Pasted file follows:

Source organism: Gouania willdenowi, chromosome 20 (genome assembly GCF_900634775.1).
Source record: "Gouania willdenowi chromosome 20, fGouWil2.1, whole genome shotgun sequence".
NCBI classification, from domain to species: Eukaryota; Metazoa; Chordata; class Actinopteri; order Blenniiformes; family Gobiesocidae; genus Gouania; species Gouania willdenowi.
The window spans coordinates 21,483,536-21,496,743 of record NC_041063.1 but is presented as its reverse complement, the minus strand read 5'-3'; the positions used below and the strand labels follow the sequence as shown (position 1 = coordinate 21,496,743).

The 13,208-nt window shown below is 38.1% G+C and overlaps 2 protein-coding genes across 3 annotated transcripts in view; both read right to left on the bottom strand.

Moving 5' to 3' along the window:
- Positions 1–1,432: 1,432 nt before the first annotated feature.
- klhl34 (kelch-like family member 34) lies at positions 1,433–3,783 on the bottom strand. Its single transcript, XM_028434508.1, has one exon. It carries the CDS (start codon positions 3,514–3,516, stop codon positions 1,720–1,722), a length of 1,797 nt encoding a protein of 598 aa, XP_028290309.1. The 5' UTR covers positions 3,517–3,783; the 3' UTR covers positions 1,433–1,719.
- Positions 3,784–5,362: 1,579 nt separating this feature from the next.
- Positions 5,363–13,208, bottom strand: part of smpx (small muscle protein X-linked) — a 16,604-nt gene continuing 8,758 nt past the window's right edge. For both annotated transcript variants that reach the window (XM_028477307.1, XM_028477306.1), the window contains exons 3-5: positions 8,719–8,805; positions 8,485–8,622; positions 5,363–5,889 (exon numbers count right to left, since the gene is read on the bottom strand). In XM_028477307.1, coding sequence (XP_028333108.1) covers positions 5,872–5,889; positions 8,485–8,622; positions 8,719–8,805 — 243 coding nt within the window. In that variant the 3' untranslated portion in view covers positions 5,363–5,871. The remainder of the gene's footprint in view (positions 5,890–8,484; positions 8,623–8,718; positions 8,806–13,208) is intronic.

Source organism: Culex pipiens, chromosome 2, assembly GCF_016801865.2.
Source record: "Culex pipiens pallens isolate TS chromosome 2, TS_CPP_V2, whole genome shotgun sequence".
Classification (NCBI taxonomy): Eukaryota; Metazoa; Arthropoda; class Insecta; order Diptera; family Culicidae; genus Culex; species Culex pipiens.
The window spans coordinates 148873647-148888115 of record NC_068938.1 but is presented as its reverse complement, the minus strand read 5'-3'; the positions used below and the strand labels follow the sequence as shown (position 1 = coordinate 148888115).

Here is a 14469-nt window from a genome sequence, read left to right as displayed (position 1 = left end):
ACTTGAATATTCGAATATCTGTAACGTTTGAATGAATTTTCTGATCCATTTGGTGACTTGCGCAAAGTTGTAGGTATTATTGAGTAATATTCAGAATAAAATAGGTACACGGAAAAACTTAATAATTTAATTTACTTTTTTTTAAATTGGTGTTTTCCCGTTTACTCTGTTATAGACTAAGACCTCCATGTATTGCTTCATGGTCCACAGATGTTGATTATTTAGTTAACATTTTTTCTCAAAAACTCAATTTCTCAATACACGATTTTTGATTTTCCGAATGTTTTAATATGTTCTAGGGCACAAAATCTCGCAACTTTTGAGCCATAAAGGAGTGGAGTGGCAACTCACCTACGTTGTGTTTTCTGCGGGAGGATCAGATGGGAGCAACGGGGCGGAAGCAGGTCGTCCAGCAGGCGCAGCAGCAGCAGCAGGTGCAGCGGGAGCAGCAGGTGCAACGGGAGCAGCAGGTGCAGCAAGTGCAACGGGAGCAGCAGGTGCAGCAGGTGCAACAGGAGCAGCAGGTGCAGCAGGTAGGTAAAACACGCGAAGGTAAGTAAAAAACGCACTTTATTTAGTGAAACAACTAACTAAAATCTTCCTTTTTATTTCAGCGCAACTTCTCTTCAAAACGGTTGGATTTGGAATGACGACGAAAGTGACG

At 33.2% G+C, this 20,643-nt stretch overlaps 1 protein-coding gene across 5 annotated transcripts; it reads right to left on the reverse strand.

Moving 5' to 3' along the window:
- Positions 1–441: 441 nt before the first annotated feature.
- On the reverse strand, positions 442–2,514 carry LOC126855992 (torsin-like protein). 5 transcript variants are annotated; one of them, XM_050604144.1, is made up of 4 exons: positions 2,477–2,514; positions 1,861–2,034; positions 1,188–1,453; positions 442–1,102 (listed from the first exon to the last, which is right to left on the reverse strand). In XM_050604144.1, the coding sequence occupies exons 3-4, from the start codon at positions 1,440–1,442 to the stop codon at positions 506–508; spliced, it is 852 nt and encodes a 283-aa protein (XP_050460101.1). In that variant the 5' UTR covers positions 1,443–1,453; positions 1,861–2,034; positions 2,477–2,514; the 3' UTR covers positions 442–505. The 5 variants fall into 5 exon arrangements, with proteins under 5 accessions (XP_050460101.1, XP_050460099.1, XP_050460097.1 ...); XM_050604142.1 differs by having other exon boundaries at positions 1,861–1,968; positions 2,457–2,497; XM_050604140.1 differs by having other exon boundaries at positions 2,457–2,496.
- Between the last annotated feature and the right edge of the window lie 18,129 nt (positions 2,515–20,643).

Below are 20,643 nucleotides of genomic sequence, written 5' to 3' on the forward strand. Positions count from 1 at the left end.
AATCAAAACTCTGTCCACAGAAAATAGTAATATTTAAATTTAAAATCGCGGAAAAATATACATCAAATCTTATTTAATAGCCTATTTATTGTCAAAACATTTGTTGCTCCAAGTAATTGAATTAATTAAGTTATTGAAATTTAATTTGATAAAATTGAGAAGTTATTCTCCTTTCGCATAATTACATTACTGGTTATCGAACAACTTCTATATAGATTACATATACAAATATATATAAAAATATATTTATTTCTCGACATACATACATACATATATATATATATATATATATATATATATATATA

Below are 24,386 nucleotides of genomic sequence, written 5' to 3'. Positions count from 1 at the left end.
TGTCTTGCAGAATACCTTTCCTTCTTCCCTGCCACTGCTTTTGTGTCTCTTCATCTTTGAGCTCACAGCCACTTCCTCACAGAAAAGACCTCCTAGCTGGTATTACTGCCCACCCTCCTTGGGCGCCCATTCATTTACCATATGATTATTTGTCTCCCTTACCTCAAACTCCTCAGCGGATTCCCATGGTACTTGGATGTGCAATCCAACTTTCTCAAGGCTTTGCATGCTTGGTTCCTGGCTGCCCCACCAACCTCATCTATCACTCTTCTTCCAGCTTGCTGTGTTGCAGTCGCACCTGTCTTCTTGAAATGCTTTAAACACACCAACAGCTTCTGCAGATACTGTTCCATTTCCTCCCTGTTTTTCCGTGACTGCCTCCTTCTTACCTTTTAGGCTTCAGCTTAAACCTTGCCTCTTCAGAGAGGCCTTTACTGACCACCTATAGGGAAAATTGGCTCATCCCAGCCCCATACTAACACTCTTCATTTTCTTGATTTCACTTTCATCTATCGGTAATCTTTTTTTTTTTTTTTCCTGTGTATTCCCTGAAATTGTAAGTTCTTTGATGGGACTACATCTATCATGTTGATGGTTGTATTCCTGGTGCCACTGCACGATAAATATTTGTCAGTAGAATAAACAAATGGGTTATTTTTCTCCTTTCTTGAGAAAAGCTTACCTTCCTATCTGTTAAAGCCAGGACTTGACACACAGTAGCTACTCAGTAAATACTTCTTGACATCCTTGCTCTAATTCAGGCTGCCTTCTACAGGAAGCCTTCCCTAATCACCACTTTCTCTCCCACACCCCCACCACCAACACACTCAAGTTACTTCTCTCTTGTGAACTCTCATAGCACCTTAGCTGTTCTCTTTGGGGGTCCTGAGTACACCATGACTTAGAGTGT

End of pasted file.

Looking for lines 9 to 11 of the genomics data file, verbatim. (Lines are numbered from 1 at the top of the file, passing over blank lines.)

- Positions 3,784–5,362: 1,579 nt separating this feature from the next.
- Positions 5,363–13,208, bottom strand: part of smpx (small muscle protein X-linked) — a 16,604-nt gene continuing 8,758 nt past the window's right edge. For both annotated transcript variants that reach the window (XM_028477307.1, XM_028477306.1), the window contains exons 3-5: positions 8,719–8,805; positions 8,485–8,622; positions 5,363–5,889 (exon numbers count right to left, since the gene is read on the bottom strand). In XM_028477307.1, coding sequence (XP_028333108.1) covers positions 5,872–5,889; positions 8,485–8,622; positions 8,719–8,805 — 243 coding nt within the window. In that variant the 3' untranslated portion in view covers positions 5,363–5,871. The remainder of the gene's footprint in view (positions 5,890–8,484; positions 8,623–8,718; positions 8,806–13,208) is intronic.

Source organism: Culex pipiens, chromosome 2, assembly GCF_016801865.2.